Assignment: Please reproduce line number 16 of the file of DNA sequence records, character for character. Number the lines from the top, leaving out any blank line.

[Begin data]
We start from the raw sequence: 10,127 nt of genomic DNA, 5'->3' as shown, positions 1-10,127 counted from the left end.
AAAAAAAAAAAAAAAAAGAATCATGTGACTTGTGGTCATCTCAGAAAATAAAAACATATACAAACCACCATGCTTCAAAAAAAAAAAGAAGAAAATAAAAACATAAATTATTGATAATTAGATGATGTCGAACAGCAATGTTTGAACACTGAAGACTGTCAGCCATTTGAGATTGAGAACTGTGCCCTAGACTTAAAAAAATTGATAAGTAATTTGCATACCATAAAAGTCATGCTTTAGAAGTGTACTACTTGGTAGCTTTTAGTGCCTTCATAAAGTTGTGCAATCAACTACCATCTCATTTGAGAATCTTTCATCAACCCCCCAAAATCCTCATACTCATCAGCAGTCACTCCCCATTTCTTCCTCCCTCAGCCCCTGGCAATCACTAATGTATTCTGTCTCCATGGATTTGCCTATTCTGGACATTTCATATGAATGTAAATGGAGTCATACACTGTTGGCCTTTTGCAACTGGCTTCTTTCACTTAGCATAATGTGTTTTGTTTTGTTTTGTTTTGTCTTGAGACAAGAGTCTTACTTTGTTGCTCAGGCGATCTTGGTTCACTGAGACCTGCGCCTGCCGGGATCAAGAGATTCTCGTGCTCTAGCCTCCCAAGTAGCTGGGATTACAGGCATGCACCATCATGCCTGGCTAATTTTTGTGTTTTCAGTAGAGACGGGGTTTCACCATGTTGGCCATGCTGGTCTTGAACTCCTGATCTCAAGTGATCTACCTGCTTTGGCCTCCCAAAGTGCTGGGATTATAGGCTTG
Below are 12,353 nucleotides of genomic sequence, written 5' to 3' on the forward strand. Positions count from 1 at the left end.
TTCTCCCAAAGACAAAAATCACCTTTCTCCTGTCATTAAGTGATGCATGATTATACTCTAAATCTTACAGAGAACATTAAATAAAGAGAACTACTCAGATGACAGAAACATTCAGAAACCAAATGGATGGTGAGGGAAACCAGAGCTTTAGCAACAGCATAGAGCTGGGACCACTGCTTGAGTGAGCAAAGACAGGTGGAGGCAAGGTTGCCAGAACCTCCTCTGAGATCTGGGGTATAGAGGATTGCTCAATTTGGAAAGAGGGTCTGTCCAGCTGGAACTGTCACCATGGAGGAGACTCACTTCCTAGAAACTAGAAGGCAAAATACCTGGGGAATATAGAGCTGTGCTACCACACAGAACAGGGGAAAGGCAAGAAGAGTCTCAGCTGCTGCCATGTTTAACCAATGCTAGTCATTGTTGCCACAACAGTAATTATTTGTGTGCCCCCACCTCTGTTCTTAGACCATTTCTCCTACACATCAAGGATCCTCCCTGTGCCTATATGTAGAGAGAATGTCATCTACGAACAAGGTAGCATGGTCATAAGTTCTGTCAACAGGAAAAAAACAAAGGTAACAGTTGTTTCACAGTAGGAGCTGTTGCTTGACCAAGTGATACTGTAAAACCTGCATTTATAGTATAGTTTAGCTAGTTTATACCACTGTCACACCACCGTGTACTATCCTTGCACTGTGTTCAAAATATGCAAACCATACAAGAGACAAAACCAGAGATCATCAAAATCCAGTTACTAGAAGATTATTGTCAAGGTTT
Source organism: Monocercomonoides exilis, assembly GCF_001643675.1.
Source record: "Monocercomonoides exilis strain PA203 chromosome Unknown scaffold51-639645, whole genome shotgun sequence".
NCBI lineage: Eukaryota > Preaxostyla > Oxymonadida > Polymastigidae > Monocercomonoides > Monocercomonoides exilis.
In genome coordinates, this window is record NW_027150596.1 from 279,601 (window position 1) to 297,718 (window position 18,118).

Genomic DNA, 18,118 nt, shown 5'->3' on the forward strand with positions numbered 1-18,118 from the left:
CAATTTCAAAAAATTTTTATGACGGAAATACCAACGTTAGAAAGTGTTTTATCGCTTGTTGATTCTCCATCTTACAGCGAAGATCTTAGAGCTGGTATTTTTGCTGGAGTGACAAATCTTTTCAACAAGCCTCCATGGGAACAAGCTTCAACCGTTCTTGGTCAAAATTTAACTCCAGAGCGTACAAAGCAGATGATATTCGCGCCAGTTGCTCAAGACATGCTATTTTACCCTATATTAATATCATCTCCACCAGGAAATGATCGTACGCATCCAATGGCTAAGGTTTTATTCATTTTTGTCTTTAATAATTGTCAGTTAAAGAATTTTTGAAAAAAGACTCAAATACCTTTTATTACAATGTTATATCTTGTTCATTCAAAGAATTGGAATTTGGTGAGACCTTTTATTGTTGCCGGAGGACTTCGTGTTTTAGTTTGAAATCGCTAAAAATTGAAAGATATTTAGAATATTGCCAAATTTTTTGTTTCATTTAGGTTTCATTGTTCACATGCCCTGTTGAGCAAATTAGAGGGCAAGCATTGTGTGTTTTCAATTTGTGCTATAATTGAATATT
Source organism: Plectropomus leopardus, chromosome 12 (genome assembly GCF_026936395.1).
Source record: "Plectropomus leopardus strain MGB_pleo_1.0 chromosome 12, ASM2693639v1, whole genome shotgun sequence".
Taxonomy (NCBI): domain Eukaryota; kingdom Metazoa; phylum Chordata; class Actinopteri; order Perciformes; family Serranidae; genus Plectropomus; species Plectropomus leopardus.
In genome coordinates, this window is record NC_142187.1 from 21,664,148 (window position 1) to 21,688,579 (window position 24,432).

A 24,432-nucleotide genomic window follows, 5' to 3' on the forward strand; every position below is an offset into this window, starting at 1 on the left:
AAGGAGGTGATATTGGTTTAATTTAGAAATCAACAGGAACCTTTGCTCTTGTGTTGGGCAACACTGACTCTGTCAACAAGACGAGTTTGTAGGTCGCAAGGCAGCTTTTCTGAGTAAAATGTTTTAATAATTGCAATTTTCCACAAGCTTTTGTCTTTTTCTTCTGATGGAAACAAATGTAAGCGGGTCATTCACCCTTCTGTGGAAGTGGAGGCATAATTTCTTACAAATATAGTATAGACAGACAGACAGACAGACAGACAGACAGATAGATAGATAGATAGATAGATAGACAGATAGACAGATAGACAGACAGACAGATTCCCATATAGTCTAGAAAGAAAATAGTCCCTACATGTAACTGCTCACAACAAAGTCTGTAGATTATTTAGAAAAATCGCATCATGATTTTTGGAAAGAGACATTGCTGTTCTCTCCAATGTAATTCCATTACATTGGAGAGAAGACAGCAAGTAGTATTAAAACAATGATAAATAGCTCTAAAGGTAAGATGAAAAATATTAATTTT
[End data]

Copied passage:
AAGGAGGTGATATTGGTTTAATTTAGAAATCAACAGGAACCTTTGCTCTTGTGTTGGGCAACACTGACTCTGTCAACAAGACGAGTTTGTAGGTCGCAAGGCAGCTTTTCTGAGTAAAATGTTTTAATAATTGCAATTTTCCACAAGCTTTTGTCTTTTTCTTCTGATGGAAACAAATGTAAGCGGGTCATTCACCCTTCTGTGGAAGTGGAGGCATAATTTCTTACAAATATAGTATAGACAGACAGACAGACAGACAGACAGACAGATAGATAGATAGATAGATAGATAGACAGATAGACAGATAGACAGACAGACAGATTCCCATATAGTCTAGAAAGAAAATAGTCCCTACATGTAACTGCTCACAACAAAGTCTGTAGATTATTTAGAAAAATCGCATCATGATTTTTGGAAAGAGACATTGCTGTTCTCTCCAATGTAATTCCATTACATTGGAGAGAAGACAGCAAGTAGTATTAAAACAATGATAAATAGCTCTAAAGGTAAGATGAAAAATATTAATTTT